THE RISE OF the coffeetable play is either a bona fide sign that the theater is creatively widening its search for source material or proof of the bankruptcy of that search, depending on one's mood and point of view. In any case, the genre seems here to stay, thanks in part to Craig Marberry, whose book "Crowns," a lush guide to the pictorial pleasures of the church hats of African American women, became a major summertime hit for Arena Stage. Accordingly, "Cuttin' Up," Marberry's follow-up literary effort, also has found its way to the stage.
Subtitled "Wit and Wisdom From Black Barber Shops," the play owes its life to an 18-month fact-finding mission in which Marberry visited shops across the country, talking with barbers both famous (Vernon Winfrey, aka Oprah's father) and obscure (the District's own Bruce Simms, more on him later) and discovering that the barber shop was and remains home to a terrifically complex social network, a place of both solace and strife. In short, a whole world.
Playwright and director Charles Randolph-Wright had the unenviable task of creating a two-hours-and-change evening out of the almost embarrassingly rich amount of material Marberry produced. His decision? To set "Cuttin' Up" in a single D.C. shop, albeit one with cross-generational personnel and a constant parade of clients of various backgrounds and equally various clip requests. At the helm of this melange of eras and experiences is Howard (Ed Wheeler), the shop's avuncular owner, who has spent a lifetime assembling wise epithets from his perch behind the barber's chair. The principal and often reluctant recipients of this wisdom are Andre (Peter Jay Fernandez), whose restless nature means that he has cut hair from coast to coast, and Rudy (Psalmayene 24), a fun-loving junior barber with a pathological inability to get to work on time.
One of the pleasures of Randolph-Wright's script is the way it encourages -- indeed demands -- up-to-the-minute improvisation. On a given night, shop talk might be peppered with observations on Rosa Parks's legacy, debates on the implications of Samuel Alito's nomination to the Supreme Court or meditations on Hurricane Katrina and the war in Iraq, the latter of which leads to a stirring sequence on the military sacrifices made by black America throughout history.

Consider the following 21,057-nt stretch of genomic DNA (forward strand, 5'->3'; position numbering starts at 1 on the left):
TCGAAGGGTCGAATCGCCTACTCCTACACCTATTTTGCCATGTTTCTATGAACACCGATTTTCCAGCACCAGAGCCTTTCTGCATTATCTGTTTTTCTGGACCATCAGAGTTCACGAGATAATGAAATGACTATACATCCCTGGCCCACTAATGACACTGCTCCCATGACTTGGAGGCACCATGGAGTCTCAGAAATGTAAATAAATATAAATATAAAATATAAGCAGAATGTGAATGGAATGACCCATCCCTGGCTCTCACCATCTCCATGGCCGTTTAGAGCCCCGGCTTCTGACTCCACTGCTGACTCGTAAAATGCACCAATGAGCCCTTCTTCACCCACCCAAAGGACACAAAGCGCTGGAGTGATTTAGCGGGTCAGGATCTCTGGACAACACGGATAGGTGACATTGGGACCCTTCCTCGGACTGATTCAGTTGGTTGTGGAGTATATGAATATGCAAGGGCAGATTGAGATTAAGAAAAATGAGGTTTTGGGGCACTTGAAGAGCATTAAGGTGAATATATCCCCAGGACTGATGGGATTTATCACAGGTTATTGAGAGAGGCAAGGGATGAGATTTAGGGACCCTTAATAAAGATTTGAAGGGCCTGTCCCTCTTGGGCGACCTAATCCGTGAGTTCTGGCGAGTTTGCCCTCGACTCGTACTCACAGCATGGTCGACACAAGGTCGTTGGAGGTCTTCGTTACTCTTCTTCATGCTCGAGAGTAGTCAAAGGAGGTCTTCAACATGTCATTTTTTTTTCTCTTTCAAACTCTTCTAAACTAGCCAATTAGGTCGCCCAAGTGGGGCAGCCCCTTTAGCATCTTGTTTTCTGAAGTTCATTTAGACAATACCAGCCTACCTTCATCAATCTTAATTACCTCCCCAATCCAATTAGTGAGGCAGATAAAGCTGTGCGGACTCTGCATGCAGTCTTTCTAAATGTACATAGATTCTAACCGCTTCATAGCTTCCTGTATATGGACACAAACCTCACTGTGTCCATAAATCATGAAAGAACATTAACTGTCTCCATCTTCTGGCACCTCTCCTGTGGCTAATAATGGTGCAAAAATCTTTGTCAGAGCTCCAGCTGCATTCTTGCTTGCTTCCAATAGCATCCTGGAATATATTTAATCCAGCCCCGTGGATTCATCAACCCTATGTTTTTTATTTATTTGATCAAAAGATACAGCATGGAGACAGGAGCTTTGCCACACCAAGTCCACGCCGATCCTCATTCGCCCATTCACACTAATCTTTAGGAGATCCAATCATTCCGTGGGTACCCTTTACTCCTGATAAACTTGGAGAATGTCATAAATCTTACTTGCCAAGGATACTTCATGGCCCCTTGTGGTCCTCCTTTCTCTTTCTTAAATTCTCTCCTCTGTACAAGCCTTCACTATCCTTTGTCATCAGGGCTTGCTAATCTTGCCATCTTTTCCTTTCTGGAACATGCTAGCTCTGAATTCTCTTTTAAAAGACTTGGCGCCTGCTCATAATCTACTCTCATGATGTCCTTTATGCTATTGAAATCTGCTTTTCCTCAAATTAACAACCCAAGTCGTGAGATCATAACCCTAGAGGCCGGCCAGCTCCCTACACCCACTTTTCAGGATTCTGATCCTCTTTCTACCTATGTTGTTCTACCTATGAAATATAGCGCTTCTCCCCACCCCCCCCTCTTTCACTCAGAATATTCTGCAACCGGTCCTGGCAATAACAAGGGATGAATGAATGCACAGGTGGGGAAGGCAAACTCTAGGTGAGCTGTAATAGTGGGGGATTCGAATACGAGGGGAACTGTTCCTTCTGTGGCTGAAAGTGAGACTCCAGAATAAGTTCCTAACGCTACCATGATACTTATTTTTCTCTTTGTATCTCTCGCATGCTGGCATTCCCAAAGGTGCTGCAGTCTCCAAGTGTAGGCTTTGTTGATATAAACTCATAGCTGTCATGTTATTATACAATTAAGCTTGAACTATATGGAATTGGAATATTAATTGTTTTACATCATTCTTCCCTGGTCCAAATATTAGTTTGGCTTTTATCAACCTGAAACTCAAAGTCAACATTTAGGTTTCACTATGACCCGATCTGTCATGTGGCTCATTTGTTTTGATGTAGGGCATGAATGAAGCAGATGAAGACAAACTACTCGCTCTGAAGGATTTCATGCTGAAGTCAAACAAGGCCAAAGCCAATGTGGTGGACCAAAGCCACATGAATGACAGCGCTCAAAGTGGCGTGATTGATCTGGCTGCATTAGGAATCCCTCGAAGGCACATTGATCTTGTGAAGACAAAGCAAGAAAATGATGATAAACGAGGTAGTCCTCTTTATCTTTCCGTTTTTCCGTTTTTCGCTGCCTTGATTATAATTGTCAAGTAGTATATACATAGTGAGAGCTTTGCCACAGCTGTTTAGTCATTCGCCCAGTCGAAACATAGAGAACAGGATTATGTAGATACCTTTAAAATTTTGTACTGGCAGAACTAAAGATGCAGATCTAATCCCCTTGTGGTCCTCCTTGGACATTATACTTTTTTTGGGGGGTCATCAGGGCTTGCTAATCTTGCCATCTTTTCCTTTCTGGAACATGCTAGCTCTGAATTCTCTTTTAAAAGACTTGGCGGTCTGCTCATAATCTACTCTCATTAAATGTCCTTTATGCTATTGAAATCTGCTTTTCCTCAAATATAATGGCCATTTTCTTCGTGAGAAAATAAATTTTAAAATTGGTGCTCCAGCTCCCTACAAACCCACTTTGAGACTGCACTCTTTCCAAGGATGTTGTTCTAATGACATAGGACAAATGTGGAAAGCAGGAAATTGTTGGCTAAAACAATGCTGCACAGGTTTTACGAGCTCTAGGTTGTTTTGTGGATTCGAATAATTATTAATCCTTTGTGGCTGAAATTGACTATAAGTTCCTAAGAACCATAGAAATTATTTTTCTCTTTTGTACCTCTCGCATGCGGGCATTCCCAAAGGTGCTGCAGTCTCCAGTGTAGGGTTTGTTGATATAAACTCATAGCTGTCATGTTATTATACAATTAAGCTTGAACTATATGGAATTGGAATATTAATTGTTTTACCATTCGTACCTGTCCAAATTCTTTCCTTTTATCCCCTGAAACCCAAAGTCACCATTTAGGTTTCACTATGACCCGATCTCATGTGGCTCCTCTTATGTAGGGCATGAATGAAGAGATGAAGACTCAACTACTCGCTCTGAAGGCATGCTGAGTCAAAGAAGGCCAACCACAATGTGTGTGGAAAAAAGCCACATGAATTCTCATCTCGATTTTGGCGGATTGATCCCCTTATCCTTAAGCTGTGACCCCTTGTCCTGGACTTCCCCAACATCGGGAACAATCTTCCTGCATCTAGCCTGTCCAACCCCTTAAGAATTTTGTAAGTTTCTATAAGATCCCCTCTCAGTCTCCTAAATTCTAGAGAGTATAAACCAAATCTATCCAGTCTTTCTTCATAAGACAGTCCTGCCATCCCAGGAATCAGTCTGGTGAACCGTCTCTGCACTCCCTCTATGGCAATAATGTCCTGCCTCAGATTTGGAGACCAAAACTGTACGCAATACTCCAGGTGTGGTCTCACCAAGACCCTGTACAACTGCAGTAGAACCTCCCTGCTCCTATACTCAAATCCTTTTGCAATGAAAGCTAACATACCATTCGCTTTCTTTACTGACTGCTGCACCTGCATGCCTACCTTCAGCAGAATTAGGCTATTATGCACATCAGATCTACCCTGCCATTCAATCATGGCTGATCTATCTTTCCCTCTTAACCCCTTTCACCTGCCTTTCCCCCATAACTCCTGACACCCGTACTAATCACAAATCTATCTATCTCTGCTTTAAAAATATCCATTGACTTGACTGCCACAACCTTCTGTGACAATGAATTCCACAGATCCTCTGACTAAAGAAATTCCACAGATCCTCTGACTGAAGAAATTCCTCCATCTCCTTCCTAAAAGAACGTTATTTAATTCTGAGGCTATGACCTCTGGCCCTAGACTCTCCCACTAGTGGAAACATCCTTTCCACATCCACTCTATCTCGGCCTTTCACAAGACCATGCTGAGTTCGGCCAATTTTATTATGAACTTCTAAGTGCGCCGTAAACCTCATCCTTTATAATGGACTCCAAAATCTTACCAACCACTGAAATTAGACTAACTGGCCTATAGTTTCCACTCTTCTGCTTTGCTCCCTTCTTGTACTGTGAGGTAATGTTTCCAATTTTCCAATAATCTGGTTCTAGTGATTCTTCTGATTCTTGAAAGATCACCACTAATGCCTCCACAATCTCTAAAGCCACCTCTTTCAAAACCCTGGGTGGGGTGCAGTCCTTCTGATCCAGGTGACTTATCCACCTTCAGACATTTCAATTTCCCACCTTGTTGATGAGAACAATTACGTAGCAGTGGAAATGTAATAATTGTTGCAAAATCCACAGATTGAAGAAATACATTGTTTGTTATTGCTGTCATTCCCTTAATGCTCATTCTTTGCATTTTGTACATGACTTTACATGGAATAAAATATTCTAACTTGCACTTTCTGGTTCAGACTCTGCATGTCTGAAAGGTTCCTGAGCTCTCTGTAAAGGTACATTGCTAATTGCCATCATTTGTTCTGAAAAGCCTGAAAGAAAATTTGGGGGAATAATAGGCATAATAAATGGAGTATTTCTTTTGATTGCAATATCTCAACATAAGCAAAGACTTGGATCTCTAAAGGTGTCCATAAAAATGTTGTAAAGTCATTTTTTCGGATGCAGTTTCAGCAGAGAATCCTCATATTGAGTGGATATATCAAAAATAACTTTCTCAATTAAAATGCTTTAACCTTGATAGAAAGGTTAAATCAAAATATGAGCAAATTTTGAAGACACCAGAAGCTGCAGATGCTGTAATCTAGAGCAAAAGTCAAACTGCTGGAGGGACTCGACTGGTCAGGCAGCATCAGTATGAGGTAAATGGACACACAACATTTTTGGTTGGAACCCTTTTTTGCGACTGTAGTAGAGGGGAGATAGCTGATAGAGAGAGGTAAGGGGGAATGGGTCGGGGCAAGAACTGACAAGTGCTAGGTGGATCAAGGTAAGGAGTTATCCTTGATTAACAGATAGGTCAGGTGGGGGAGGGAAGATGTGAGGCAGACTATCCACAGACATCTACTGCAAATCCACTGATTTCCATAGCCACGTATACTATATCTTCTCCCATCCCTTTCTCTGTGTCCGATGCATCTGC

Another pleasure is the Arena team's attention to detail, not only in the creation of Howard's barber shop (set by Shaun L. Motley) but in the physical business of cutting hair. For that, the "Cuttin' Up" team sought the help of Simms, who knows from hair, having spent the past 23 years clipping heads at the Expert Barber Shop in Southeast Washington. A photo of him appears in Marberry's book ("on page 22," he proudly announces).
"We went through the basics of barber procedure," says Simms, remembering that day in October when the whole cast came down to the shop for lessons and chit-chat. Special attention was given to the correct method of wielding scissors, as well as "how to properly drape the gown." Simms can barely suppress a laugh at the memory but refuses to single out cast members for ridicule. "We were intrigued and tickled" is his diplomatic response.
"African American men commune at the barber shop," writes Marberry in his preface to "Cuttin' Up." "It's where we go among ourselves, to be ourselves, to unmask." Simms avers that the author is dead-on in that regard and that hair-cutting, while not beside the point, is only one part of the shop's -- and the job's -- draw.
"Each head has a story to tell," Simms says. "I've met people from all different walks of life here. Some have traveled the world, and some are about to." And like the Simms-ulators at Arena, he says his greatest pleasure comes from the act of creation, of "having a man come in here and giving him something he's never had before."
Simms says he's excited to see how Arena has brought his little world to a wider world. He has already been impressed by the cast, especially by how quickly they learned the minutia of proper barbering. Still, you don't get the sense that his job is in any kind of jeopardy.
"They might be great actors," he laughs, "but they're terrible barbers."